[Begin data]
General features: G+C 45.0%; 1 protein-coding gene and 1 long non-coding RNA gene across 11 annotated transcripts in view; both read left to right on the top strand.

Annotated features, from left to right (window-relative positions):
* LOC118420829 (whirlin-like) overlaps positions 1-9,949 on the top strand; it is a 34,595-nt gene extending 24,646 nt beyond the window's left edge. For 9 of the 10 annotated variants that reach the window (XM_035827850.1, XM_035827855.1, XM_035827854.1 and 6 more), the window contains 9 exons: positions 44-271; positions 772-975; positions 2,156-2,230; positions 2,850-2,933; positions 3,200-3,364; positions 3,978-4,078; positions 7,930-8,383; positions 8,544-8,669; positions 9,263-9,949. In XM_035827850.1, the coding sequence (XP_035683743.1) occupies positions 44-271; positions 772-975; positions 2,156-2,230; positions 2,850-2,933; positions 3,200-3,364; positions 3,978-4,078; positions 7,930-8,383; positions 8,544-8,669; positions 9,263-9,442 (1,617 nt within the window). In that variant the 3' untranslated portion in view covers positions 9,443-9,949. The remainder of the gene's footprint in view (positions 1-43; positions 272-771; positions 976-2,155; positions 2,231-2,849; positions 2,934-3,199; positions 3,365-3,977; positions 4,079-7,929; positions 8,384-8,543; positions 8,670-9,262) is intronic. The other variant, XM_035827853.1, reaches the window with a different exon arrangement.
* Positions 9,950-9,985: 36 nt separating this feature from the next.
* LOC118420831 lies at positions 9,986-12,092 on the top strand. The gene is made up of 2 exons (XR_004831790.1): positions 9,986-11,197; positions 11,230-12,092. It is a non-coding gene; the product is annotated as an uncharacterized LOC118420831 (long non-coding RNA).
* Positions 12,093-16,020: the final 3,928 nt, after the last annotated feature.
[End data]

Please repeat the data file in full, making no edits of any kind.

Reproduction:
General features: G+C 45.0%; 1 protein-coding gene and 1 long non-coding RNA gene across 11 annotated transcripts in view; both read left to right on the top strand.

Annotated features, from left to right (window-relative positions):
* LOC118420829 (whirlin-like) overlaps positions 1-9,949 on the top strand; it is a 34,595-nt gene extending 24,646 nt beyond the window's left edge. For 9 of the 10 annotated variants that reach the window (XM_035827850.1, XM_035827855.1, XM_035827854.1 and 6 more), the window contains 9 exons: positions 44-271; positions 772-975; positions 2,156-2,230; positions 2,850-2,933; positions 3,200-3,364; positions 3,978-4,078; positions 7,930-8,383; positions 8,544-8,669; positions 9,263-9,949. In XM_035827850.1, the coding sequence (XP_035683743.1) occupies positions 44-271; positions 772-975; positions 2,156-2,230; positions 2,850-2,933; positions 3,200-3,364; positions 3,978-4,078; positions 7,930-8,383; positions 8,544-8,669; positions 9,263-9,442 (1,617 nt within the window). In that variant the 3' untranslated portion in view covers positions 9,443-9,949. The remainder of the gene's footprint in view (positions 1-43; positions 272-771; positions 976-2,155; positions 2,231-2,849; positions 2,934-3,199; positions 3,365-3,977; positions 4,079-7,929; positions 8,384-8,543; positions 8,670-9,262) is intronic. The other variant, XM_035827853.1, reaches the window with a different exon arrangement.
* Positions 9,950-9,985: 36 nt separating this feature from the next.
* LOC118420831 lies at positions 9,986-12,092 on the top strand. The gene is made up of 2 exons (XR_004831790.1): positions 9,986-11,197; positions 11,230-12,092. It is a non-coding gene; the product is annotated as an uncharacterized LOC118420831 (long non-coding RNA).
* Positions 12,093-16,020: the final 3,928 nt, after the last annotated feature.